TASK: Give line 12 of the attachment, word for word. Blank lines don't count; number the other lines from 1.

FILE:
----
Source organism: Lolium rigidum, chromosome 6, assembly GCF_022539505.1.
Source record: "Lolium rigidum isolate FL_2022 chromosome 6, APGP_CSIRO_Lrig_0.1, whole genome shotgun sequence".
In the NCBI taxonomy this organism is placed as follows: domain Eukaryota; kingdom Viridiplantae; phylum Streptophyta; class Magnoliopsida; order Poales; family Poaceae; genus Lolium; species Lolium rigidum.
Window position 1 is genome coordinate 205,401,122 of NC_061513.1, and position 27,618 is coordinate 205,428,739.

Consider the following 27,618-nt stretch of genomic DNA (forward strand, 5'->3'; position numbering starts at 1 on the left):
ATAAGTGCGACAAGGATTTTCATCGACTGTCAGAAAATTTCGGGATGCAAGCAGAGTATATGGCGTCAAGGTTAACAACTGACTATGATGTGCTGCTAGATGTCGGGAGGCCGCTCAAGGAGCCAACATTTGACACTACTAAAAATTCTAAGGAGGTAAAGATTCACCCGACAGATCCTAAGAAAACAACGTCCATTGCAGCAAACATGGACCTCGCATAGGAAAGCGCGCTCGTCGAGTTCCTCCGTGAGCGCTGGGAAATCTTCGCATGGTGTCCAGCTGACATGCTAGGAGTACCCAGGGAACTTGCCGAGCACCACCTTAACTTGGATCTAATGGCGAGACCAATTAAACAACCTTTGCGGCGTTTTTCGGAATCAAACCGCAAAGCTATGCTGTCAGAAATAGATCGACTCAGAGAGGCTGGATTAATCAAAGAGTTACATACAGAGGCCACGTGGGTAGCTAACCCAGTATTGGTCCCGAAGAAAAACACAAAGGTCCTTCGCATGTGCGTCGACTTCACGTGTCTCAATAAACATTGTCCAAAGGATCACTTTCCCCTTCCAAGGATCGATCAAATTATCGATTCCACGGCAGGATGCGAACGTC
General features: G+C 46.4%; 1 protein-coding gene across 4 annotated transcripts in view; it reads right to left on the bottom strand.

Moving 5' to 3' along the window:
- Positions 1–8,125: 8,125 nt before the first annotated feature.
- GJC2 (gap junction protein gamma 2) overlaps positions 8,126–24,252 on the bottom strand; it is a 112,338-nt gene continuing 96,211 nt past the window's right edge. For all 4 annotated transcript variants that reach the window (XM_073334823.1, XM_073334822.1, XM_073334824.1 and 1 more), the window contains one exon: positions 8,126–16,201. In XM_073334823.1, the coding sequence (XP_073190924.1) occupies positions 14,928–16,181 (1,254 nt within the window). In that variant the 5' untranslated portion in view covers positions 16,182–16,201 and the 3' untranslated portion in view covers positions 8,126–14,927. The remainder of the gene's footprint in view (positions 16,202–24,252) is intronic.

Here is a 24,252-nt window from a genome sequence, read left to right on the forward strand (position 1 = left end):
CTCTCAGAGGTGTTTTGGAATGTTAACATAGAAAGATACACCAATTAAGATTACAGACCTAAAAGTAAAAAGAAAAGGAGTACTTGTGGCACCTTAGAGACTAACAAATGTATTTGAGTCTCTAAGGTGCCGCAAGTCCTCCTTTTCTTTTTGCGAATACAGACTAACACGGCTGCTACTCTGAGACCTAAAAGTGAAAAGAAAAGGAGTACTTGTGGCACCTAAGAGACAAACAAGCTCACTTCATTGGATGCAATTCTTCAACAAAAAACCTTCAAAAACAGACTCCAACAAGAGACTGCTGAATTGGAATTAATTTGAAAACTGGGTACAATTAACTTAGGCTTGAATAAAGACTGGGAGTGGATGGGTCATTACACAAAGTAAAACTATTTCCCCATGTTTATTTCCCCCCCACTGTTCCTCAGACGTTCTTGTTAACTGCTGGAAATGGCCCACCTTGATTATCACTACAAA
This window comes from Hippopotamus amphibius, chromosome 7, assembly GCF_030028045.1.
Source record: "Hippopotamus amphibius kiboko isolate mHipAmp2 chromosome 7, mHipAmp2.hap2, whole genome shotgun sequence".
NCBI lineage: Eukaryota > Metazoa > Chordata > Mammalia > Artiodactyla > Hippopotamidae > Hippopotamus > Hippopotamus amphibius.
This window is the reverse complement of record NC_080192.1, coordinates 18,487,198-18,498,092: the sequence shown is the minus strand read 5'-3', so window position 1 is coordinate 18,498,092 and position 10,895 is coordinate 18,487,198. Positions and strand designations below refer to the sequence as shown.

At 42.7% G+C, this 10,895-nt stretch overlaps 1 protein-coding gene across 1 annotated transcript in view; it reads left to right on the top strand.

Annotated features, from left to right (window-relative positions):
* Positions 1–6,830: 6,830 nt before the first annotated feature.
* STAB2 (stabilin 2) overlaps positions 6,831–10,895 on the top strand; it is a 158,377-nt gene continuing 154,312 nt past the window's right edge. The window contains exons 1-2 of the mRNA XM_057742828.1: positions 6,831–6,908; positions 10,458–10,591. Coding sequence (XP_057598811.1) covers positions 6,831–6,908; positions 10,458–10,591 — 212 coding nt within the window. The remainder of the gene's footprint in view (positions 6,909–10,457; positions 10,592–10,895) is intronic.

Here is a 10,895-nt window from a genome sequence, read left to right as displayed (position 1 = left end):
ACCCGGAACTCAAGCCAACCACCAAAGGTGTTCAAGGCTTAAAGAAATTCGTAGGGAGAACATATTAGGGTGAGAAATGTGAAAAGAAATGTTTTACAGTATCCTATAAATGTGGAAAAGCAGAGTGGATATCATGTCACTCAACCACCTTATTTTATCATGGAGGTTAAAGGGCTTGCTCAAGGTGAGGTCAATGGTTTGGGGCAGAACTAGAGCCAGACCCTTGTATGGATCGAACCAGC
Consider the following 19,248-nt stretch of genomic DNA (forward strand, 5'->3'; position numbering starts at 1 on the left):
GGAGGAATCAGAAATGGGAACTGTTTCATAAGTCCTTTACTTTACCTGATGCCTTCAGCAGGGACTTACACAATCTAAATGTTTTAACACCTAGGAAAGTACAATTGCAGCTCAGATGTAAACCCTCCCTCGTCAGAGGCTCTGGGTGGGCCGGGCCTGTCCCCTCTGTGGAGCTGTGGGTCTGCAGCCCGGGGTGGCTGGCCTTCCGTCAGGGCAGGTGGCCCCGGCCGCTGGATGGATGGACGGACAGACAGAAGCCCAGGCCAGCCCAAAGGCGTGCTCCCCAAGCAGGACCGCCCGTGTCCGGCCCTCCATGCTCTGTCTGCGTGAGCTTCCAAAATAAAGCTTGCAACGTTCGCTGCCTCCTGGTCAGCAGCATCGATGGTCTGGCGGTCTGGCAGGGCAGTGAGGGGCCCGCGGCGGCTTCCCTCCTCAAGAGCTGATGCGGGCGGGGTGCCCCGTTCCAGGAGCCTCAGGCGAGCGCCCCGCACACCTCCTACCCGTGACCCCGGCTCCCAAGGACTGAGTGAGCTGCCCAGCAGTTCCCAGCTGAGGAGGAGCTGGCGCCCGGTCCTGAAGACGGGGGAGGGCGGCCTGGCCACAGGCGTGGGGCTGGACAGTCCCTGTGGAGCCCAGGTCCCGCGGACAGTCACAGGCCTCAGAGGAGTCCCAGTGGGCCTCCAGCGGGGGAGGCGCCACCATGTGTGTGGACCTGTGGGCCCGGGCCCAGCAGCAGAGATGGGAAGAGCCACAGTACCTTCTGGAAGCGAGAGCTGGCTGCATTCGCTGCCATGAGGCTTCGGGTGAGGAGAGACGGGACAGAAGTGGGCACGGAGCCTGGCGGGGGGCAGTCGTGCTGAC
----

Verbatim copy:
CTCTCAGAGGTGTTTTGGAATGTTAACATAGAAAGATACACCAATTAAGATTACAGACCTAAAAGTAAAAAGAAAAGGAGTACTTGTGGCACCTTAGAGACTAACAAATGTATTTGAGTCTCTAAGGTGCCGCAAGTCCTCCTTTTCTTTTTGCGAATACAGACTAACACGGCTGCTACTCTGAGACCTAAAAGTGAAAAGAAAAGGAGTACTTGTGGCACCTAAGAGACAAACAAGCTCACTTCATTGGATGCAATTCTTCAACAAAAAACCTTCAAAAACAGACTCCAACAAGAGACTGCTGAATTGGAATTAATTTGAAAACTGGGTACAATTAACTTAGGCTTGAATAAAGACTGGGAGTGGATGGGTCATTACACAAAGTAAAACTATTTCCCCATGTTTATTTCCCCCCCACTGTTCCTCAGACGTTCTTGTTAACTGCTGGAAATGGCCCACCTTGATTATCACTACAAA